Associate feature: Scotland's food and drink needs innovation
SEFARI Gateway director Graeme Cook on the scientific research into good food in Scotland
Even in a world increasingly de-sensitized to outrage and hard hitting news, a recent headline in the Guardian of “'Ultra-processed' products now half of all UK family food purchases” really stood out.
Not just because there is a correlation between ultra-processed foods and the prevalence of obesity, but also because the UK consumption of such products is up to four times higher than in Portugal and Italy.
We all must eat, and whilst some have the capability to grow their own food, most of us are involved in a complex supply chain which stretches from primary production in the field or sea, to the kitchen table. We all need to better understand this supply chain, in order that we can make the right choices.
We know that our food choices affect physical and mental health, concentration levels, sleep patterns and energy levels.
Our choices also impact on the environment, most notably in relation to climate change and water availability, but we also live in an era of ever more mouths to feed, and in a less certain geopolitical climate.
How we create a more sustainable food system in Scotland and beyond is of paramount importance. There is also a big opportunity to produce more nutritious, healthier food that doesn’t damage the planet. How can we deal with these challenges whilst also delivering a sustainable rural economy, and delivering the Ambition 2030 target to double turnover in the Scottish food and drink sector to £30bn by 2030?
We are well equipped to wrangle with such systemic issues. In Scotland we have SEFARI (Scottish Environment, Food and Agriculture Research Institutes) delivering Scottish Government funded research across all the relevant topics, such as plant and animal health, the rural economy, agriculture, climate and the environment, food and drink innovation, healthier food and science education.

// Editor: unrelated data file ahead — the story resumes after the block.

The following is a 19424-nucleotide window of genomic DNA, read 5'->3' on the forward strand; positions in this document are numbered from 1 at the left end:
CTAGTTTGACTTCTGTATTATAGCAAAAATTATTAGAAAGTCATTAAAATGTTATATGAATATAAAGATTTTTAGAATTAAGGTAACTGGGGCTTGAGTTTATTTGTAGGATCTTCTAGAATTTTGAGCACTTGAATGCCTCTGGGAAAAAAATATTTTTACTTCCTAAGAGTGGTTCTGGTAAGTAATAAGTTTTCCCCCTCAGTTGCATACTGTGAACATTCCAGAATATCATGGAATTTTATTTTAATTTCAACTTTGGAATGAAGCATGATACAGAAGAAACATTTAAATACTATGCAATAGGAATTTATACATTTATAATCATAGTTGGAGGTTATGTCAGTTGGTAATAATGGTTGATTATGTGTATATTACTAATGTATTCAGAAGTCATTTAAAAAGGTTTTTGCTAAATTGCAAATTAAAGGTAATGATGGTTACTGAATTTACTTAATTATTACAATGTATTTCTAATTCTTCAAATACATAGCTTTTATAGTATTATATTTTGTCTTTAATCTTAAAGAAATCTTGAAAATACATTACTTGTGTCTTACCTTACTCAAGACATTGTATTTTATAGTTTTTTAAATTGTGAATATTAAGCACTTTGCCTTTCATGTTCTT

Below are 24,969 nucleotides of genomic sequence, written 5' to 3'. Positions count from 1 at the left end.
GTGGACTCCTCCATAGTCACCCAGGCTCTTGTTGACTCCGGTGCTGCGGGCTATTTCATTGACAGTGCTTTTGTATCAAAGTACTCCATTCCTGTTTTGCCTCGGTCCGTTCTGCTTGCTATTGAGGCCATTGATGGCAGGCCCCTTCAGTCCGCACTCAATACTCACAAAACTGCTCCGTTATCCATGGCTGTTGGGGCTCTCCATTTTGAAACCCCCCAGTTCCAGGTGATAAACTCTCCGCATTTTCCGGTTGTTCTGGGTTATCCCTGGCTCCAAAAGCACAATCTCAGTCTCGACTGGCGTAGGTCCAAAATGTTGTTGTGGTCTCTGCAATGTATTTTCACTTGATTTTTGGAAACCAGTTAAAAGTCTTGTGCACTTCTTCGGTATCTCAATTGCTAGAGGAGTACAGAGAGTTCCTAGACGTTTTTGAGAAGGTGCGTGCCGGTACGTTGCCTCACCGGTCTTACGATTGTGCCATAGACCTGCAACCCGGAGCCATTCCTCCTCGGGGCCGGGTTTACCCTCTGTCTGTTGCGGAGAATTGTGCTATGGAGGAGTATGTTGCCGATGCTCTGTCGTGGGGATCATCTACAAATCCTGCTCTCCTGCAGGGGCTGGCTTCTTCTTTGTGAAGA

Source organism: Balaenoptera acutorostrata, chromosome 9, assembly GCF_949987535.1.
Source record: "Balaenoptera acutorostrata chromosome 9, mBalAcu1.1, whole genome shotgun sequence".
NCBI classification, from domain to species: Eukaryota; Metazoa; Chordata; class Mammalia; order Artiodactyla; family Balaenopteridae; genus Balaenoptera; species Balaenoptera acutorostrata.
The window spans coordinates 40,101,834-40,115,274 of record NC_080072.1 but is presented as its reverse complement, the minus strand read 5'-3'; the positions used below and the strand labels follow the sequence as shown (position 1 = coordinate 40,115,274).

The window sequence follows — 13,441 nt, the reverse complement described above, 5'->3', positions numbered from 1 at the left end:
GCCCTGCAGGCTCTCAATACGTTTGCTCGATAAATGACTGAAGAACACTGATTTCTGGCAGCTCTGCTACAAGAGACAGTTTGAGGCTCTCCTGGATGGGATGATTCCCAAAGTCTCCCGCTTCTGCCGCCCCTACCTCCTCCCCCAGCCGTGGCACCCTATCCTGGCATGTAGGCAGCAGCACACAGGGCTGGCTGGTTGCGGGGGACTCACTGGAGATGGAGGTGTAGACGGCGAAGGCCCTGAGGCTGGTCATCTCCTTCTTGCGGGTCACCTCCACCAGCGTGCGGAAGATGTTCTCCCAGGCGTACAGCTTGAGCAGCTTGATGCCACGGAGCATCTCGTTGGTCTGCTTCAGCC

Work to deliver the Scottish Government’s Good Food Nation and climate change policies provide a framework for these issues, with innovation an essential part of the solution.
SEFARI is a major part of Scotland’s innovation system, partnering with public sector agencies and land based businesses to ensure our research is used effectively.
Examples include working to deliver the Make Innovation Happen programme, which is helping food and drink businesses stay a step ahead, and partnering to deliver the new Rural Innovation Support Service, designed to innovate from the bottom up, helping rural business to stay competitive in an uncertain world.
At the sharp end, for food consumers, SEFARI is delivering innovation. This includes using vegetable and fruit waste (and their by-products) differently to substitute for synthetic chemical antioxidants, and so increasing profitability through the supply chain, examining the anticancer potential of compounds found in raspberries, developing food formulations that help people feel fuller for longer and reduce the chances of developing obesity and growing novel protein rich crops that are not just good as food but enrich the fertility of soils and reduce synthetic fertiliser use.
SEFARI is engaging with the Scottish Government’s Agriculture Champions, and is represented on the Leadership Group on Fruit, Vegetables and Potatoes, and the Scottish Food Commission.
SEFARI works closely with the Centres of Expertise on climate, water and animal disease, as well as the newly launched centre on plant health.
The latest SEFARI Fellowship has a clear business focus, working with Food Standards Scotland to explore what information is required to profile Scotland’s food industry, and map food supply chains.
This type of work, linking research to the needs of business and policy, demonstrates that modern-day research has a huge part to play in delivering our Leading Ideas for Better Lives.
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